United States: Another Win: ACICS Preserves Its Accreditation

Even before it succeeded in finally quashing a civil investigative demand ("CID") issued by the Consumer Financial Protection Bureau on April 21, 2017, the Accrediting Council for Independent Colleges and Schools ("ACICS") notched a second victory against a federal adversary in April 2018.


Established in 1912, upon the request of Benjamin Franklin Williams, President of Capital City Commercial College of Des Moines, Iowa, ACICS at one point accredited 245 institutions of higher education offering undergraduate and graduate diplomas and degrees in both traditional formats and through distance education throughout the United States. The Secretary of Education ("Secretary"), the head of the United States Department of Education ("DOE"), first recognized ACICS, then known as the Accrediting Commission for Business Schools, in 1956. In 1985, ACICS requested and won an expansion of its scope to include the accreditation of master's degree programs; in 2006, ACICS sought another expansion of scope so as to accredit institutions that offer programs via distance education, one soon granted by the Secretary. In sum, for over fifty years, the Secretary periodically assessed and consistently granted recognition to ACICS, thereby empowering it to provide schools with the seals of approval necessary to establishing their right to participate in federal student aid programs.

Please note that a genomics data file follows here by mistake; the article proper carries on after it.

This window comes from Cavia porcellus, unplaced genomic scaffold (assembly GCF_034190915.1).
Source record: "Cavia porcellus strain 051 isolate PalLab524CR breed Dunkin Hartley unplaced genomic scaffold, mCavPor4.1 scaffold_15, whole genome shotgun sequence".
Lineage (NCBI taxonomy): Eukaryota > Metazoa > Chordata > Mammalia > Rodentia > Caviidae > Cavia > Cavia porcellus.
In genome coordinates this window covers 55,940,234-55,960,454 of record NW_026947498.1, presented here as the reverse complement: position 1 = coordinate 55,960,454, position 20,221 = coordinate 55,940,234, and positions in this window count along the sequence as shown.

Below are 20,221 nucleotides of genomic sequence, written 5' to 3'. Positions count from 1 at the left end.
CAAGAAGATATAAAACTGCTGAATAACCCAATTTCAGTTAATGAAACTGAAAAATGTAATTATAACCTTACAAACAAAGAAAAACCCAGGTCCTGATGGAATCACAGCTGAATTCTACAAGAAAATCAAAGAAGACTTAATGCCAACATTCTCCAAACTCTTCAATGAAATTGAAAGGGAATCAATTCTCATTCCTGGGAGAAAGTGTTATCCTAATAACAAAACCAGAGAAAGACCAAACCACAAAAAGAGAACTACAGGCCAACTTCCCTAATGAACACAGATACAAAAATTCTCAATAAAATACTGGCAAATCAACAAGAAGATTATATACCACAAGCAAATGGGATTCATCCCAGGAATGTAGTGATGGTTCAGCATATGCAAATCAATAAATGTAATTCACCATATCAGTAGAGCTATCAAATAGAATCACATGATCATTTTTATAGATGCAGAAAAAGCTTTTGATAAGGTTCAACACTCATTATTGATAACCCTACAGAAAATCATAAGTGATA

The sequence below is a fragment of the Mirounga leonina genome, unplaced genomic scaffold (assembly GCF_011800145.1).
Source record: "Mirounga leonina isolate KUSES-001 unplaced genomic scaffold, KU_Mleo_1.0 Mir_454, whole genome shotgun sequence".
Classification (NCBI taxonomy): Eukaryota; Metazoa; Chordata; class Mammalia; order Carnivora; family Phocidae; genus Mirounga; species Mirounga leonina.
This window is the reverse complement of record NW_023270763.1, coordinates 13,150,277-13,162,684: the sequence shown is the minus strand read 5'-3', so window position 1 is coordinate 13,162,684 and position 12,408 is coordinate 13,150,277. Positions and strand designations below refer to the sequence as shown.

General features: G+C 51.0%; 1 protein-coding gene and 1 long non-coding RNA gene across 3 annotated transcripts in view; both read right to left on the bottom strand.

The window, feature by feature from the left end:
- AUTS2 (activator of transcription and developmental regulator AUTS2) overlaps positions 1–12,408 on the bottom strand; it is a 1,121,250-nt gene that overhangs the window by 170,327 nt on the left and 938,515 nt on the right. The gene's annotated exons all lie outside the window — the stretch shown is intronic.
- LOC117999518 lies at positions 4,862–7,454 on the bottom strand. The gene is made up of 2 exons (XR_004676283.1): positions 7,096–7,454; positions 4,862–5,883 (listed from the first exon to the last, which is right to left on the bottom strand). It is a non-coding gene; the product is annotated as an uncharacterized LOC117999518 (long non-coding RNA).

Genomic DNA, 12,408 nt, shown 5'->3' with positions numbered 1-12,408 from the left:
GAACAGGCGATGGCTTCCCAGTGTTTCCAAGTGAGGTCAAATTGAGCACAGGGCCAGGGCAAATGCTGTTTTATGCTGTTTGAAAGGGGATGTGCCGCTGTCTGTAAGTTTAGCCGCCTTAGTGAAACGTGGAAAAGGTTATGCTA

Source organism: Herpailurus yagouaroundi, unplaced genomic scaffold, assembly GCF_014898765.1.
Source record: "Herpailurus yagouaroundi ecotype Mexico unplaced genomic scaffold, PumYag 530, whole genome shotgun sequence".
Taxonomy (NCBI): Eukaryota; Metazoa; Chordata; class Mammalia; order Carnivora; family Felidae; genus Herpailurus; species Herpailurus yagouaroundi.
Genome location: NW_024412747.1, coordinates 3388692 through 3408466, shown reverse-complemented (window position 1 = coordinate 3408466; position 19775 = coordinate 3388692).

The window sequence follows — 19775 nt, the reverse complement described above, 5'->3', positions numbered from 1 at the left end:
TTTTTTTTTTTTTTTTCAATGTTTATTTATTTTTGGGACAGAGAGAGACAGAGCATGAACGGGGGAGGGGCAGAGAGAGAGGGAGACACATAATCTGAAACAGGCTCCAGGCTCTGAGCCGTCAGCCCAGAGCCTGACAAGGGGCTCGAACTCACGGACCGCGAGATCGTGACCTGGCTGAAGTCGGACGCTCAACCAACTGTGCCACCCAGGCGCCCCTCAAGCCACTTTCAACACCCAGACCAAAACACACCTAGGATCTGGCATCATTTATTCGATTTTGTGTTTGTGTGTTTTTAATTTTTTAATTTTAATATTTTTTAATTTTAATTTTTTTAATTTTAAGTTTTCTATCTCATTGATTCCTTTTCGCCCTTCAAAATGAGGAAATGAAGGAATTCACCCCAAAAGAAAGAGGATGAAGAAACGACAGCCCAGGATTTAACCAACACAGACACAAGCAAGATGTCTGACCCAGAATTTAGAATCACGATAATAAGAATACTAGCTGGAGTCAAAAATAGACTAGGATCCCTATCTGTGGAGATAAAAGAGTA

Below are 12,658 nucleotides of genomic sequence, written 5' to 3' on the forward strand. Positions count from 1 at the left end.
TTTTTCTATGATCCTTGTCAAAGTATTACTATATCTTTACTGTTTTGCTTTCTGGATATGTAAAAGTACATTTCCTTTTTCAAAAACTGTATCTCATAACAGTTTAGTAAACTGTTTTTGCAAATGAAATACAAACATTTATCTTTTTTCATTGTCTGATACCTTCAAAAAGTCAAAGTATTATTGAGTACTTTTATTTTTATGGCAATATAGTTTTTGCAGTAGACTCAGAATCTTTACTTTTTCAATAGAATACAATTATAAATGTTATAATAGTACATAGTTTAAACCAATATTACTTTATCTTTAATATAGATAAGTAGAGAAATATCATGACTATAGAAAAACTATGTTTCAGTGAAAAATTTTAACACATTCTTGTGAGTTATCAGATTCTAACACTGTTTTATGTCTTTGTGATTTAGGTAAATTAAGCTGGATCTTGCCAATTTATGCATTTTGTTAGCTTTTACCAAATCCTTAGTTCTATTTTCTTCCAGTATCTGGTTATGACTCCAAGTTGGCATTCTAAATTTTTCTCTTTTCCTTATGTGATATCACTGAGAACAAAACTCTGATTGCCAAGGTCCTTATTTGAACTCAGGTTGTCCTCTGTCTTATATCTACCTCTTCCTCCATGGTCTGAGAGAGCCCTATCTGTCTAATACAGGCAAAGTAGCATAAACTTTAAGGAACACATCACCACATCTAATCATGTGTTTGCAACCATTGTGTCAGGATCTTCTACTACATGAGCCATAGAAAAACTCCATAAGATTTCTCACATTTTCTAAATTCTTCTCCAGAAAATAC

ACICS' Obama-Era Travails

The pattern changed in 2015.

In that year, ACICS fell under sudden scrutiny with the collapse of Corinthian Colleges, a for-profit institution accredited by ACICS until its final days. Naturally enough, a subcommittee of the United States Senate requested information from ACICS in November 2015. Within five months, thirteen state attorneys general requested that the DOE withdraw recognition from ACICS as a federally-recognized accreditor. Unfortunately, this negative publicity only intensified with the failure of one more chain of for-profit institutions accredited by ACICS, ITT Technical Institute. As its opponents never tired arguing, from 2013 through 2016, 52% of federal financial aid dollars received by ACICS-approved schools went to institutions that have faced some sort of state or federal investigation, including Westwood College, FastTrain College, and the Career Education Corporation's Sanford Brown chain. For these reasons, in spite of its reforms, ACICS would become a "highly visible" target in the Obama Administration's multiyear crackdown on for-profit higher education.